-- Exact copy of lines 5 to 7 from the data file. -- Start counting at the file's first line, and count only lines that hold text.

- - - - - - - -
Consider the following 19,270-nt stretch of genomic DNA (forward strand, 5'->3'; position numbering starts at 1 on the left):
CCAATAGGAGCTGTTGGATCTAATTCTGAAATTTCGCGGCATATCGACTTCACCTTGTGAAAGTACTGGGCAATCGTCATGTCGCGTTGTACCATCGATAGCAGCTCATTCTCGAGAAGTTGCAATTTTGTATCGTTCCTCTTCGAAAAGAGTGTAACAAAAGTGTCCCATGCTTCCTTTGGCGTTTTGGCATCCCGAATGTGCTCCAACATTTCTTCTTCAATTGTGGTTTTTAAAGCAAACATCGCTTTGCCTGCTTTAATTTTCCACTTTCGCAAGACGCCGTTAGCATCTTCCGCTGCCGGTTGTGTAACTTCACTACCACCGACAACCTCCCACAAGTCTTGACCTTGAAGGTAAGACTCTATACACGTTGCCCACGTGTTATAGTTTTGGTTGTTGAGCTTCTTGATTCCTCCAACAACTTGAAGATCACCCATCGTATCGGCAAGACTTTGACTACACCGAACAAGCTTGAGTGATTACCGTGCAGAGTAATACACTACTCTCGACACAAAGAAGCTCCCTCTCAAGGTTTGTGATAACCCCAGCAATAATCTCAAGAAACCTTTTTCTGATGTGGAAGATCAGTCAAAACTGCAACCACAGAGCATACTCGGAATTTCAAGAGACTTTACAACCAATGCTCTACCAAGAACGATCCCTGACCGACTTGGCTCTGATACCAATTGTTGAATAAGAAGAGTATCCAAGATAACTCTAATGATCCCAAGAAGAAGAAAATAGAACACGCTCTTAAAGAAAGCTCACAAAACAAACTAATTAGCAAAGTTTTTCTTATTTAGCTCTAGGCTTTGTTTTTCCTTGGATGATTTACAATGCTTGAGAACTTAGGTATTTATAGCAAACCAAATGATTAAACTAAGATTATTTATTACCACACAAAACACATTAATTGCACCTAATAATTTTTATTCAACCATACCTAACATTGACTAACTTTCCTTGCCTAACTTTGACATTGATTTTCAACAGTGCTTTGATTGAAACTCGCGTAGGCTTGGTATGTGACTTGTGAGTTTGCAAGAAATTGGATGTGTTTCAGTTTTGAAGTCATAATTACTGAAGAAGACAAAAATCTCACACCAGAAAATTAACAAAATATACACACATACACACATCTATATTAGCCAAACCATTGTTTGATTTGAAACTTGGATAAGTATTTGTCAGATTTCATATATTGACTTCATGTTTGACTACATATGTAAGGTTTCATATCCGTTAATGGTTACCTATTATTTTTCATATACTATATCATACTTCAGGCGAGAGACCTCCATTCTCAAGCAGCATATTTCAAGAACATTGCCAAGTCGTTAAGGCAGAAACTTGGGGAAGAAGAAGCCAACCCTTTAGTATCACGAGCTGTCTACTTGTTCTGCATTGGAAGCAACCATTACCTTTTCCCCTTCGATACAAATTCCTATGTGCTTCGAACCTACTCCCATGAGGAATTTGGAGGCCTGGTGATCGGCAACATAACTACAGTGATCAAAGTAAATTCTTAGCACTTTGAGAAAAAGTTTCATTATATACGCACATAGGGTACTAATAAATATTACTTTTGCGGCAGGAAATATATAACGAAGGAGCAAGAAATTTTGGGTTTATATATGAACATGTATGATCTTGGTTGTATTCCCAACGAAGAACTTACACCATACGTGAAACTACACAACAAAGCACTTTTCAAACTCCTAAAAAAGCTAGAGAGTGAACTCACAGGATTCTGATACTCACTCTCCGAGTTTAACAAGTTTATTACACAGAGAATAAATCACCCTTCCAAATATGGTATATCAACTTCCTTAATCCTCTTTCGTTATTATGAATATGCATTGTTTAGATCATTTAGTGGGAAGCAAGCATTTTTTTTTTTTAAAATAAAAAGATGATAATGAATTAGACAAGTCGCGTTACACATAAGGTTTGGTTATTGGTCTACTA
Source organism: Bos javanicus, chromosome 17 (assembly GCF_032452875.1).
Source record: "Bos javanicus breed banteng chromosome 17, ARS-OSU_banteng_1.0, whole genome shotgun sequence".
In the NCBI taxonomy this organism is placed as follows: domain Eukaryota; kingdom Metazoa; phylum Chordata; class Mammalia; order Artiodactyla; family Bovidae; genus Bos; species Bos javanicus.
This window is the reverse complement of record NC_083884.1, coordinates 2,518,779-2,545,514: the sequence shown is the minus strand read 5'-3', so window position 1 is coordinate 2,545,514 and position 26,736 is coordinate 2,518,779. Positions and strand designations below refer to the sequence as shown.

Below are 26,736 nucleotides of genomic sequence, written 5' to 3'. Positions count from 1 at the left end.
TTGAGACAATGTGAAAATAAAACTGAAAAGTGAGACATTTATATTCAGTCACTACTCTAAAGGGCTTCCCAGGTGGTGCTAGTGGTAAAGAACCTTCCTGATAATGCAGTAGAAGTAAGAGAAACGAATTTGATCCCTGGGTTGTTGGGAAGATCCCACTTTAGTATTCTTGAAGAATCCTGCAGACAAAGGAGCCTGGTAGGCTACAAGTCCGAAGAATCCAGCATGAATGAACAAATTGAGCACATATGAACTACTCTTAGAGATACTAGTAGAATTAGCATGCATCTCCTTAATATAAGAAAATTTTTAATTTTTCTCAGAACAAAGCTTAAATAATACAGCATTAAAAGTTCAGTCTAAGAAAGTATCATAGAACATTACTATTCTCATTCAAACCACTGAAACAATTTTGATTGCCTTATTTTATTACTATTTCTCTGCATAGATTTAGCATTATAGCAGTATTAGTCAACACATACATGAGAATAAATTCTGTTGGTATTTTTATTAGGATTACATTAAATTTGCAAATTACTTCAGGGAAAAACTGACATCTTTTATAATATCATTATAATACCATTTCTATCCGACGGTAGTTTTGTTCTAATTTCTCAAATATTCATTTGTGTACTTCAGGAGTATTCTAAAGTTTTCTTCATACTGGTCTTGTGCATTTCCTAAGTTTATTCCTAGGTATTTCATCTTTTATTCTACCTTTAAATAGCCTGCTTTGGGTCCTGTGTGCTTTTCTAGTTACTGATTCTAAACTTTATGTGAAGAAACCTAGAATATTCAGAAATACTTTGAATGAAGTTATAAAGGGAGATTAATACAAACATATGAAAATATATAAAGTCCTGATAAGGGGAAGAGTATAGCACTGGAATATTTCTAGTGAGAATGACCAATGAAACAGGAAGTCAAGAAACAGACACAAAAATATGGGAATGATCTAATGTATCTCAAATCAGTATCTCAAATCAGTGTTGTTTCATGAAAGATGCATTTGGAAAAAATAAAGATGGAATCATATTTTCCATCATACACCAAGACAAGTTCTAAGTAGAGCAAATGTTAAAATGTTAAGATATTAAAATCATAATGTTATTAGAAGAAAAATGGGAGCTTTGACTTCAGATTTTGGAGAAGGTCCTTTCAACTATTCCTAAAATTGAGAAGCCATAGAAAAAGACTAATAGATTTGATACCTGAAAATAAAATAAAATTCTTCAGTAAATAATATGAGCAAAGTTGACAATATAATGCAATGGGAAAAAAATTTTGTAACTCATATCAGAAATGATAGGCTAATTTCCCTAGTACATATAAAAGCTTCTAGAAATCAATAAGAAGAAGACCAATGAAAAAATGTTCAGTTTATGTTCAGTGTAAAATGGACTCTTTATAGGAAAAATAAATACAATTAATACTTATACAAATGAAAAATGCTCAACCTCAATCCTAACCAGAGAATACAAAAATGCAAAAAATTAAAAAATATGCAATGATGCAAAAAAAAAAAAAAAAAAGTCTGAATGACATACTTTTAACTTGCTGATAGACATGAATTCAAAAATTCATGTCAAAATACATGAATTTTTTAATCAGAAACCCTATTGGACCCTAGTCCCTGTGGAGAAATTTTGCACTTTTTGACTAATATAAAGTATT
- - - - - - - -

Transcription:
In the NCBI taxonomy this organism is placed as follows: domain Eukaryota; kingdom Metazoa; phylum Chordata; class Mammalia; order Artiodactyla; family Bovidae; genus Bos; species Bos javanicus.
This window is the reverse complement of record NC_083884.1, coordinates 2,518,779-2,545,514: the sequence shown is the minus strand read 5'-3', so window position 1 is coordinate 2,545,514 and position 26,736 is coordinate 2,518,779. Positions and strand designations below refer to the sequence as shown.

Below are 26,736 nucleotides of genomic sequence, written 5' to 3'. Positions count from 1 at the left end.